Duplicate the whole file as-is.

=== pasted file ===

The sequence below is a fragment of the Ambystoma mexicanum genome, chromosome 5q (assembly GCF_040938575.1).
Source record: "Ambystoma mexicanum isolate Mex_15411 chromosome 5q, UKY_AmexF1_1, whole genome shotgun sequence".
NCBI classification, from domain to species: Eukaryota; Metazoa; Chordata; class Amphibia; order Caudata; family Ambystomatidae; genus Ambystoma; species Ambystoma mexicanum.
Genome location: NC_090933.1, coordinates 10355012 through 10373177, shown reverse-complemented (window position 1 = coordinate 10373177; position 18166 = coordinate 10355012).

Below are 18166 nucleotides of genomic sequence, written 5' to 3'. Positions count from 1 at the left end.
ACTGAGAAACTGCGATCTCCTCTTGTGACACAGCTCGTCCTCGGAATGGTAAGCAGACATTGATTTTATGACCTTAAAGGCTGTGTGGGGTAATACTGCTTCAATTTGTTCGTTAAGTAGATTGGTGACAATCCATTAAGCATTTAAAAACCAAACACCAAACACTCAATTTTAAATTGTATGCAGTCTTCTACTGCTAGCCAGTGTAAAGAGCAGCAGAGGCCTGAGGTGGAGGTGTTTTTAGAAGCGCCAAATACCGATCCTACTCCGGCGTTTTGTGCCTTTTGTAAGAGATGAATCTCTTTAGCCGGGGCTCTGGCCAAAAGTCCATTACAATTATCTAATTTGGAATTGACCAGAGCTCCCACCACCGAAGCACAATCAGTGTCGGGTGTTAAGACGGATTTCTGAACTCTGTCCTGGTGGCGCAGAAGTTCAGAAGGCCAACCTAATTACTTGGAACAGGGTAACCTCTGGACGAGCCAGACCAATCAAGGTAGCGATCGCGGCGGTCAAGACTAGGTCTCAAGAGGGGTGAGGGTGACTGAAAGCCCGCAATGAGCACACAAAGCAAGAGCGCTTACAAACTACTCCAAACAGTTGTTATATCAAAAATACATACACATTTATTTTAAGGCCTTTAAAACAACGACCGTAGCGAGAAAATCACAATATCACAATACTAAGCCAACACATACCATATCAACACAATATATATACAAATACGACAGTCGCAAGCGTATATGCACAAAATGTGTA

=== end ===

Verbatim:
The sequence below is a fragment of the Ambystoma mexicanum genome, chromosome 5q (assembly GCF_040938575.1).
Source record: "Ambystoma mexicanum isolate Mex_15411 chromosome 5q, UKY_AmexF1_1, whole genome shotgun sequence".
NCBI classification, from domain to species: Eukaryota; Metazoa; Chordata; class Amphibia; order Caudata; family Ambystomatidae; genus Ambystoma; species Ambystoma mexicanum.
Genome location: NC_090933.1, coordinates 10355012 through 10373177, shown reverse-complemented (window position 1 = coordinate 10373177; position 18166 = coordinate 10355012).

Below are 18166 nucleotides of genomic sequence, written 5' to 3'. Positions count from 1 at the left end.
ACTGAGAAACTGCGATCTCCTCTTGTGACACAGCTCGTCCTCGGAATGGTAAGCAGACATTGATTTTATGACCTTAAAGGCTGTGTGGGGTAATACTGCTTCAATTTGTTCGTTAAGTAGATTGGTGACAATCCATTAAGCATTTAAAAACCAAACACCAAACACTCAATTTTAAATTGTATGCAGTCTTCTACTGCTAGCCAGTGTAAAGAGCAGCAGAGGCCTGAGGTGGAGGTGTTTTTAGAAGCGCCAAATACCGATCCTACTCCGGCGTTTTGTGCCTTTTGTAAGAGATGAATCTCTTTAGCCGGGGCTCTGGCCAAAAGTCCATTACAATTATCTAATTTGGAATTGACCAGAGCTCCCACCACCGAAGCACAATCAGTGTCGGGTGTTAAGACGGATTTCTGAACTCTGTCCTGGTGGCGCAGAAGTTCAGAAGGCCAACCTAATTACTTGGAACAGGGTAACCTCTGGACGAGCCAGACCAATCAAGGTAGCGATCGCGGCGGTCAAGACTAGGTCTCAAGAGGGGTGAGGGTGACTGAAAGCCCGCAATGAGCACACAAAGCAAGAGCGCTTACAAACTACTCCAAACAGTTGTTATATCAAAAATACATACACATTTATTTTAAGGCCTTTAAAACAACGACCGTAGCGAGAAAATCACAATATCACAATACTAAGCCAACACATACCATATCAACACAATATATATACAAATACGACAGTCGCAAGCGTATATGCACAAAATGTGTA